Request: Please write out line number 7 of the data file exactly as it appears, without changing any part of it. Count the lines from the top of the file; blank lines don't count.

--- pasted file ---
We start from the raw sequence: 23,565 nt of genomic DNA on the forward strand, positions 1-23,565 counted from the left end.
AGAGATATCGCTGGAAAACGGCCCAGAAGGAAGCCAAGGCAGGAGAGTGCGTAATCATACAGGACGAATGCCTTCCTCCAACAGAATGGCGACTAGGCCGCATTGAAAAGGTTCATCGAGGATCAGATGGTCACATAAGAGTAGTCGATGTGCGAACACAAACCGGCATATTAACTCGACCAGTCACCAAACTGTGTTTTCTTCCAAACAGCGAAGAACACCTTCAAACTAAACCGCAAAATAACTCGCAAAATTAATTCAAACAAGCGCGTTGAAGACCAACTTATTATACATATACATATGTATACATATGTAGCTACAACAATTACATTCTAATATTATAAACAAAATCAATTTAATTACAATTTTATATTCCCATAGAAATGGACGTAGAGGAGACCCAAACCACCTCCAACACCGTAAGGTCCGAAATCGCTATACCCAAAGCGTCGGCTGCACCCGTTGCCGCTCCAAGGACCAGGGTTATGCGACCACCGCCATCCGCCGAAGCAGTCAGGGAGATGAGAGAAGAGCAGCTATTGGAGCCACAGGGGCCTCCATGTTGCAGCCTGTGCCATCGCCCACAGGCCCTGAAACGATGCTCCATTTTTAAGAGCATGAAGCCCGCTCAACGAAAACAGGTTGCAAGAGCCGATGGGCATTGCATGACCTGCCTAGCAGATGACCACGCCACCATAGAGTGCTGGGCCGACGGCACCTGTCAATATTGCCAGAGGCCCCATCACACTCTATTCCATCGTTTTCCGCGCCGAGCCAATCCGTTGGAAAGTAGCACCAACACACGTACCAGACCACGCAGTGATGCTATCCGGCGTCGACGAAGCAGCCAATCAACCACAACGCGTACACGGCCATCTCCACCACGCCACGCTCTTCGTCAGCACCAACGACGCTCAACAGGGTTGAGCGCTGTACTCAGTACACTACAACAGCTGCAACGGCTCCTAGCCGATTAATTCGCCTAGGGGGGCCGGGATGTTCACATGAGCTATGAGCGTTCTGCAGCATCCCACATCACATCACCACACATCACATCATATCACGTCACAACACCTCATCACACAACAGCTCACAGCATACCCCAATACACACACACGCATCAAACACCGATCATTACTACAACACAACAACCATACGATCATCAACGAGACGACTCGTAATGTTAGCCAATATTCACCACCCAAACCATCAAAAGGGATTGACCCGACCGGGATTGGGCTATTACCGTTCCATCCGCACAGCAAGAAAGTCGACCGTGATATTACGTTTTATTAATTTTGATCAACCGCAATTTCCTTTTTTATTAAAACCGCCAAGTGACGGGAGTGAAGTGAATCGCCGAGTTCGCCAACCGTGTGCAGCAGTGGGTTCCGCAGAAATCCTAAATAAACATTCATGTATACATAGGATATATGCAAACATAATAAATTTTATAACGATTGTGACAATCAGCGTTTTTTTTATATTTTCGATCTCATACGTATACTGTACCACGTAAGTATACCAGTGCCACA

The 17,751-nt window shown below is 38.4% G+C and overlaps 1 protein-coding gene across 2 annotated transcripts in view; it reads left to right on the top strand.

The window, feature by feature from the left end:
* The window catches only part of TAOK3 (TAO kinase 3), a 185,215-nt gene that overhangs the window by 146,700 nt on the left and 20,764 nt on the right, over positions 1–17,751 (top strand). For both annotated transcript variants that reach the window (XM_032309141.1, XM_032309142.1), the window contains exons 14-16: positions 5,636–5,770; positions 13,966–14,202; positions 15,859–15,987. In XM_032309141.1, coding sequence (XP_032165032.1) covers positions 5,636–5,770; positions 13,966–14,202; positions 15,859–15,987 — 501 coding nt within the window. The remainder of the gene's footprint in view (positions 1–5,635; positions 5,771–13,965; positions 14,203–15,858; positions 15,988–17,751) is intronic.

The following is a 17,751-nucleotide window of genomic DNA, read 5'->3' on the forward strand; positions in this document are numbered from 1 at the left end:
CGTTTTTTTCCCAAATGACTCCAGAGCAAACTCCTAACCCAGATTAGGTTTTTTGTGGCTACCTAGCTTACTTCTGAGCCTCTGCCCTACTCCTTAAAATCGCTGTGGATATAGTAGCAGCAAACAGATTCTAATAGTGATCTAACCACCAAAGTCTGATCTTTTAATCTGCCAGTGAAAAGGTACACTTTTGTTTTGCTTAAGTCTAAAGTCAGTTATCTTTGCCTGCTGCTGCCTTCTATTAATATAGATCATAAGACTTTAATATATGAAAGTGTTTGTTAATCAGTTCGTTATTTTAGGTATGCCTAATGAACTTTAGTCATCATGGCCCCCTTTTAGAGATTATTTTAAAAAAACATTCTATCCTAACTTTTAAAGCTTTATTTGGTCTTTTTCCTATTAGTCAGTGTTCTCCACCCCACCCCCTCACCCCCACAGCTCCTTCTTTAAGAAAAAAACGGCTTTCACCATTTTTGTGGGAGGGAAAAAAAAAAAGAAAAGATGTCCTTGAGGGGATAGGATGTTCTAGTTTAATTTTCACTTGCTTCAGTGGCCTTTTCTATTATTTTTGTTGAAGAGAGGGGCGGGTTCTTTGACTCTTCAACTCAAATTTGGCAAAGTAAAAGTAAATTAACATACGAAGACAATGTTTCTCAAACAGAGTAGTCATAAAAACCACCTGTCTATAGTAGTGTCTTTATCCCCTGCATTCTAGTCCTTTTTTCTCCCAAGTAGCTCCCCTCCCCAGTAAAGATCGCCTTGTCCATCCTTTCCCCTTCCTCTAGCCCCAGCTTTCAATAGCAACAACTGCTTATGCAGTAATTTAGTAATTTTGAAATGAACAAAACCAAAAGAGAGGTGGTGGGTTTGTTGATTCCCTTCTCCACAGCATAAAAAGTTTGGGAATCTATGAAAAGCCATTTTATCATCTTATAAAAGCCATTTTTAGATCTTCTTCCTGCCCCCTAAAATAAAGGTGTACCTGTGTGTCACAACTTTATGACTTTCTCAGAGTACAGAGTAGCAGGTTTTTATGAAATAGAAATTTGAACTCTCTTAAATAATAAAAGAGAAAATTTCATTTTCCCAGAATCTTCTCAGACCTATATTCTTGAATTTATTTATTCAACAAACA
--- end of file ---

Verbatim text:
CGTTTTTTTCCCAAATGACTCCAGAGCAAACTCCTAACCCAGATTAGGTTTTTTGTGGCTACCTAGCTTACTTCTGAGCCTCTGCCCTACTCCTTAAAATCGCTGTGGATATAGTAGCAGCAAACAGATTCTAATAGTGATCTAACCACCAAAGTCTGATCTTTTAATCTGCCAGTGAAAAGGTACACTTTTGTTTTGCTTAAGTCTAAAGTCAGTTATCTTTGCCTGCTGCTGCCTTCTATTAATATAGATCATAAGACTTTAATATATGAAAGTGTTTGTTAATCAGTTCGTTATTTTAGGTATGCCTAATGAACTTTAGTCATCATGGCCCCCTTTTAGAGATTATTTTAAAAAAACATTCTATCCTAACTTTTAAAGCTTTATTTGGTCTTTTTCCTATTAGTCAGTGTTCTCCACCCCACCCCCTCACCCCCACAGCTCCTTCTTTAAGAAAAAAACGGCTTTCACCATTTTTGTGGGAGGGAAAAAAAAAAAGAAAAGATGTCCTTGAGGGGATAGGATGTTCTAGTTTAATTTTCACTTGCTTCAGTGGCCTTTTCTATTATTTTTGTTGAAGAGAGGGGCGGGTTCTTTGACTCTTCAACTCAAATTTGGCAAAGTAAAAGTAAATTAACATACGAAGACAATGTTTCTCAAACAGAGTAGTCATAAAAACCACCTGTCTATAGTAGTGTCTTTATCCCCTGCATTCTAGTCCTTTTTTCTCCCAAGTAGCTCCCCTCCCCAGTAAAGATCGCCTTGTCCATCCTTTCCCCTTCCTCTAGCCCCAGCTTTCAATAGCAACAACTGCTTATGCAGTAATTTAGTAATTTTGAAATGAACAAAACCAAAAGAGAGGTGGTGGGTTTGTTGATTCCCTTCTCCACAGCATAAAAAGTTTGGGAATCTATGAAAAGCCATTTTATCATCTTATAAAAGCCATTTTTAGATCTTCTTCCTGCCCCCTAAAATAAAGGTGTACCTGTGTGTCACAACTTTATGACTTTCTCAGAGTACAGAGTAGCAGGTTTTTATGAAATAGAAATTTGAACTCTCTTAAATAATAAAAGAGAAAATTTCATTTTCCCAGAATCTTCTCAGACCTATATTCTTGAATTTATTTATTCAACAAACA